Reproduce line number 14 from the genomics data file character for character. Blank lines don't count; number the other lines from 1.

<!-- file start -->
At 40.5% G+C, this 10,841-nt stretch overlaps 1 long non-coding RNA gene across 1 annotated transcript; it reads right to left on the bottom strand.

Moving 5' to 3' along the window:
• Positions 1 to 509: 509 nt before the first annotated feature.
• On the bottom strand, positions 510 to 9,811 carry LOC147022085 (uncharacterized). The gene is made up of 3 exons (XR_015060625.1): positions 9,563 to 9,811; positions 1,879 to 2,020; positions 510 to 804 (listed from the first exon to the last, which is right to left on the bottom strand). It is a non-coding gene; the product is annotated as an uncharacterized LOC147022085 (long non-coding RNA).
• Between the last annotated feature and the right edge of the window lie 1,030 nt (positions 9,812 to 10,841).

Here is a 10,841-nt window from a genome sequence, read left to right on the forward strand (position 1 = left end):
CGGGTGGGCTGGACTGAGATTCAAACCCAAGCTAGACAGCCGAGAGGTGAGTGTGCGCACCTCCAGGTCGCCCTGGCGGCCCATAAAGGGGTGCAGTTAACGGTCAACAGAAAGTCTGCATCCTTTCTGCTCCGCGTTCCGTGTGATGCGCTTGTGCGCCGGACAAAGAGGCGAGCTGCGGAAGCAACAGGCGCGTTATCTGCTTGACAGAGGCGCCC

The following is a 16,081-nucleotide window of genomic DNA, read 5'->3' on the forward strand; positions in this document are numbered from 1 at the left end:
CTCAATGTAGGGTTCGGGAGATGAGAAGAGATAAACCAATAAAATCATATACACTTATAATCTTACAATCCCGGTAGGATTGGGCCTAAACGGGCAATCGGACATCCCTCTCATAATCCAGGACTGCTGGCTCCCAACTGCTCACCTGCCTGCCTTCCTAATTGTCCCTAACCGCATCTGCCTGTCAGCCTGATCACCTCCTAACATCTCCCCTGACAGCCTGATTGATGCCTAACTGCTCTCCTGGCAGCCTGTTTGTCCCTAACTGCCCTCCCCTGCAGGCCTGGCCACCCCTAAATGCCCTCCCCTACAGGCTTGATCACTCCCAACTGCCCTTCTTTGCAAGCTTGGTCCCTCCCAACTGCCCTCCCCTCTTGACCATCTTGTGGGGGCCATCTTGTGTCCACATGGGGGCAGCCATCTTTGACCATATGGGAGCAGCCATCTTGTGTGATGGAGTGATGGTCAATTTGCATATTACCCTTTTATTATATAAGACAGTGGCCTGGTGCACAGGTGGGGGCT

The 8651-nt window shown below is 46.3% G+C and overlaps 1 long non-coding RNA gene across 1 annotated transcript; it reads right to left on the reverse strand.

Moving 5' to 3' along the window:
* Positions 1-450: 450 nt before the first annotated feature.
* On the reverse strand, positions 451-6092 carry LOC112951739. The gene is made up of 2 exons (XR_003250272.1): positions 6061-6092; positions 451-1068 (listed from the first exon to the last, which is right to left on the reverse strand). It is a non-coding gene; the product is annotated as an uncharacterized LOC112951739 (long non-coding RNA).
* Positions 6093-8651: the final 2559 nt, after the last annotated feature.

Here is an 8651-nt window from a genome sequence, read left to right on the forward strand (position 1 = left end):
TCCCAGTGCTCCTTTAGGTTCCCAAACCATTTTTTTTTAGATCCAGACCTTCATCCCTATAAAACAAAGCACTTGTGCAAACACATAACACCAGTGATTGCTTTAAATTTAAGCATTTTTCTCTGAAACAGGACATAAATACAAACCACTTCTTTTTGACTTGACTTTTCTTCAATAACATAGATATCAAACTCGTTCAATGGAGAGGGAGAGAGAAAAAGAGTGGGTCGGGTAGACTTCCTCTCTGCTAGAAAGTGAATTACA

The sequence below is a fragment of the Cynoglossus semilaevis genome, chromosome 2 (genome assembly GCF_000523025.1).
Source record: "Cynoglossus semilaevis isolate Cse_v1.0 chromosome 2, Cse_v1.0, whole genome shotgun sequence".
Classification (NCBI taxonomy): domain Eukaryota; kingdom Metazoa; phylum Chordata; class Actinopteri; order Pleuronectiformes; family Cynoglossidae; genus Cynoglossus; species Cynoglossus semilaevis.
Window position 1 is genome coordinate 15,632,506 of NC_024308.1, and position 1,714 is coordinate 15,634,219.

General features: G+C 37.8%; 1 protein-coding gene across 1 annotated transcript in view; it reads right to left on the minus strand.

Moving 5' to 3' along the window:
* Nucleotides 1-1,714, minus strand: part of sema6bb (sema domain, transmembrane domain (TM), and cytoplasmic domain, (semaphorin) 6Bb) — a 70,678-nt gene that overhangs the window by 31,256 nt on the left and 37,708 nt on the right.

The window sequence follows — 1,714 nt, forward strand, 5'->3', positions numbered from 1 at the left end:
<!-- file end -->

* Positions 6093-8651: the final 2559 nt, after the last annotated feature.